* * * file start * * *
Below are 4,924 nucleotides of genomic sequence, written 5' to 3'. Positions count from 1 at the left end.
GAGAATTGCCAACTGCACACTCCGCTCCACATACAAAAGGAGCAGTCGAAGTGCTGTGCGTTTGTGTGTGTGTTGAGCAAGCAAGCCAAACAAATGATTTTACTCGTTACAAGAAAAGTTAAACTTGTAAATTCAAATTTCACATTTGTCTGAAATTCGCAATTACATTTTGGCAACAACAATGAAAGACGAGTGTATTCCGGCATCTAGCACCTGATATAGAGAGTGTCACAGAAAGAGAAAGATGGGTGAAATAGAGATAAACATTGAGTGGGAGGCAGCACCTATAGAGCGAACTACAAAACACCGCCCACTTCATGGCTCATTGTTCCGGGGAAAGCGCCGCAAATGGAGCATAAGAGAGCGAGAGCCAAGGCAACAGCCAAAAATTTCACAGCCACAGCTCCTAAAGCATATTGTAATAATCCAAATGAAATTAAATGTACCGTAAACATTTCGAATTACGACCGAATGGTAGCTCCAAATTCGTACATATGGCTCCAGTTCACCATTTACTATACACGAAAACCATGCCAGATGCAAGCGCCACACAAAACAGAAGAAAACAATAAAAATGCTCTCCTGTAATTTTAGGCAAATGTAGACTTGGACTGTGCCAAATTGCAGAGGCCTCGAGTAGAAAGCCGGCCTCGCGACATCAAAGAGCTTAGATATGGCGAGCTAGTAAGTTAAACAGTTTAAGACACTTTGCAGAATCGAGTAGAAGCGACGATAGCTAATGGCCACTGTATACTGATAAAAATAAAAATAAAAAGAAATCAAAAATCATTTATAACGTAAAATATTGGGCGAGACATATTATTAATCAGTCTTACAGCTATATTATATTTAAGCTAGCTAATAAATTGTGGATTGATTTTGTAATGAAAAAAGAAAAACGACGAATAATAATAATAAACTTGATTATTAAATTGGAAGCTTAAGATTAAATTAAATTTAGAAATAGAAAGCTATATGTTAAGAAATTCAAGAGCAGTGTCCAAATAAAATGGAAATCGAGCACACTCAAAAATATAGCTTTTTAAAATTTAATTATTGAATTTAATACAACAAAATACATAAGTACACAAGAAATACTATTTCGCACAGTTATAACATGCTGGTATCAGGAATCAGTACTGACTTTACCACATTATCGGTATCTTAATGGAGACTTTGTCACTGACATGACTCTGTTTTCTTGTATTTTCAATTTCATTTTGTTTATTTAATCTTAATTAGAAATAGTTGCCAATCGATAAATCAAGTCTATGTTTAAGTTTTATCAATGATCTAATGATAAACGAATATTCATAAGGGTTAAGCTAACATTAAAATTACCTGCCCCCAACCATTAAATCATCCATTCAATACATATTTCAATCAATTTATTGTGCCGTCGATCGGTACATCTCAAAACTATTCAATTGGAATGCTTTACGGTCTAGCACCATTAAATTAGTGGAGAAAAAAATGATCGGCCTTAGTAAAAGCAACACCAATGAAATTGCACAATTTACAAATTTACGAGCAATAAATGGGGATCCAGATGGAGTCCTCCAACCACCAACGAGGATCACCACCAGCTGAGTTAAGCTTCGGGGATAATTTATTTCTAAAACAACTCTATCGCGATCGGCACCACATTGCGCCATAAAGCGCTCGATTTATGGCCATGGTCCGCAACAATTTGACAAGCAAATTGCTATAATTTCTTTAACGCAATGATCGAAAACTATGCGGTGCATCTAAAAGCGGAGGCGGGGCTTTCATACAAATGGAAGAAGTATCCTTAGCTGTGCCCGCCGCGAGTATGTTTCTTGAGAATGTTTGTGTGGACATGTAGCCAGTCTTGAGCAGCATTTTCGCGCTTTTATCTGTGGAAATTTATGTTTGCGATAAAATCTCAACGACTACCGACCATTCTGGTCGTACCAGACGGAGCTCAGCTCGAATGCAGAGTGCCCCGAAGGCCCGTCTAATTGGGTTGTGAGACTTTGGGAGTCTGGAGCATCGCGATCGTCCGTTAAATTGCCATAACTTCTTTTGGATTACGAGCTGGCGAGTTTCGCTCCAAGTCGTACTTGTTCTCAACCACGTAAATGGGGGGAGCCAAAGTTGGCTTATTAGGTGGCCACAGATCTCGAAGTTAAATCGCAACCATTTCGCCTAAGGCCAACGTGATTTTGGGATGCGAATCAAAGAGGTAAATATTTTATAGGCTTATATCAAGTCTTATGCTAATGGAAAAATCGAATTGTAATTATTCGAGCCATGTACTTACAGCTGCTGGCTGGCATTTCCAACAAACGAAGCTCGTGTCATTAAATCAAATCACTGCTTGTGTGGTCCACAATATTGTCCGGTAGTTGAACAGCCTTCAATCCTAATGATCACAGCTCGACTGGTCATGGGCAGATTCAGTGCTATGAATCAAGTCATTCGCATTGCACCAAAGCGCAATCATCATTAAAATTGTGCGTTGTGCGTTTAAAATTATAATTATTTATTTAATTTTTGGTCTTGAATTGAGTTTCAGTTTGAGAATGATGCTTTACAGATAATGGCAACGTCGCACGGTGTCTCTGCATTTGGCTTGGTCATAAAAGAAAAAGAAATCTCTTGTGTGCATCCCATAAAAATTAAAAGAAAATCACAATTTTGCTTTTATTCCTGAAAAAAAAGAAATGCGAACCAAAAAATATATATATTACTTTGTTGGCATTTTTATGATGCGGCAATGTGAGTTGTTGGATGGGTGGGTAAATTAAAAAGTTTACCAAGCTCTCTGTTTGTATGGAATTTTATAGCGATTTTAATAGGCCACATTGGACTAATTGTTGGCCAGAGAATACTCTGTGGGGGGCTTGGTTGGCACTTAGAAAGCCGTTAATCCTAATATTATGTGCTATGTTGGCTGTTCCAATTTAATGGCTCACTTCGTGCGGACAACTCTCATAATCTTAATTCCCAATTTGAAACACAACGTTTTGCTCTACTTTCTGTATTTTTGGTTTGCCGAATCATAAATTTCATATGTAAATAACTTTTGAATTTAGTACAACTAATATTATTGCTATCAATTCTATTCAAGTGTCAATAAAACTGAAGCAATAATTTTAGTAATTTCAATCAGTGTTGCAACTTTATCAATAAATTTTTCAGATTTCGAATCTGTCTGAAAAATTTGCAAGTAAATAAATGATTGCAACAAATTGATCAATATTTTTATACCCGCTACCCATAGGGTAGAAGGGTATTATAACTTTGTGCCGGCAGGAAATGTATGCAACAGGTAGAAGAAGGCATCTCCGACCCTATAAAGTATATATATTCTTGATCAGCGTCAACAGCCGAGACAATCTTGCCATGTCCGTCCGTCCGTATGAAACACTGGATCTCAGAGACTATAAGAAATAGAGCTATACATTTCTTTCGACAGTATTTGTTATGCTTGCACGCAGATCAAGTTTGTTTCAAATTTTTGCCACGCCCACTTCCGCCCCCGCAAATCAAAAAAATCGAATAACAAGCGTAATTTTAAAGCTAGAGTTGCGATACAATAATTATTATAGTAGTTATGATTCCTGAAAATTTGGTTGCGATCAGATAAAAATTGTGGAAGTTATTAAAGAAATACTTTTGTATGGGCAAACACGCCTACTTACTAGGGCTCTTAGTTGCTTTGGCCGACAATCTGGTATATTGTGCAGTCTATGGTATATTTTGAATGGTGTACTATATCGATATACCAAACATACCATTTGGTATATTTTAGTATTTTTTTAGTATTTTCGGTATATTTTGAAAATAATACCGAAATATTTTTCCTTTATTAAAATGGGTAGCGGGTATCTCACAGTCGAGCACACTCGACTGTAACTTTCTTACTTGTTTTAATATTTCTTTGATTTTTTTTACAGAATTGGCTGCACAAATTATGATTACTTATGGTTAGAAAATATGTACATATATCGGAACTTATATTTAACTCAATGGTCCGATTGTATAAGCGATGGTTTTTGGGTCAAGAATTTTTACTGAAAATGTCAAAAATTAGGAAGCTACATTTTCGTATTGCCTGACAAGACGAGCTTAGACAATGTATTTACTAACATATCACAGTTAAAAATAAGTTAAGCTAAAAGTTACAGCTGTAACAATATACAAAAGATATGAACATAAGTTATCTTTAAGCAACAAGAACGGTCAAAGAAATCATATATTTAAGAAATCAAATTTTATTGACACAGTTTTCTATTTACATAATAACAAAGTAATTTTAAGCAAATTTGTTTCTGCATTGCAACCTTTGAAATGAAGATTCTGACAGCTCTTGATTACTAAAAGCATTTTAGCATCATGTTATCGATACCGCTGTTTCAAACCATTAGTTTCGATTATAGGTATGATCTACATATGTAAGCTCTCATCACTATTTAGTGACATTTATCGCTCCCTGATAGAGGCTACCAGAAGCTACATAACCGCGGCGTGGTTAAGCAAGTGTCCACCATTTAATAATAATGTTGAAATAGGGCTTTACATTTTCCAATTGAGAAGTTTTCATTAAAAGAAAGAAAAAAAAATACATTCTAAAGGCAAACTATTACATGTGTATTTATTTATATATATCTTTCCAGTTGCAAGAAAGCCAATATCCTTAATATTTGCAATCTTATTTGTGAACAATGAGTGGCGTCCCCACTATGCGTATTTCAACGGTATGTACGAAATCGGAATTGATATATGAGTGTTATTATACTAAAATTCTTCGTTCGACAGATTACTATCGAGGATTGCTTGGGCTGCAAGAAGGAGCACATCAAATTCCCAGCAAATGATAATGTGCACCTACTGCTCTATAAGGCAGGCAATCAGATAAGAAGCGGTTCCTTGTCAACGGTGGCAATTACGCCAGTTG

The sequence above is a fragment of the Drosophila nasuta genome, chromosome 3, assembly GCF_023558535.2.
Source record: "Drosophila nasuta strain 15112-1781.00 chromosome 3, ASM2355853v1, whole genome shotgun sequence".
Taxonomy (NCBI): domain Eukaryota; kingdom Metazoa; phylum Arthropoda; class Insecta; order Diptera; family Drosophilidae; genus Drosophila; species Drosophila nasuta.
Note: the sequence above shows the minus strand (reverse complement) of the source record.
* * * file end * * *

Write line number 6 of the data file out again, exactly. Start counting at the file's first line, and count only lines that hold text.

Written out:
Note: the sequence above shows the minus strand (reverse complement) of the source record.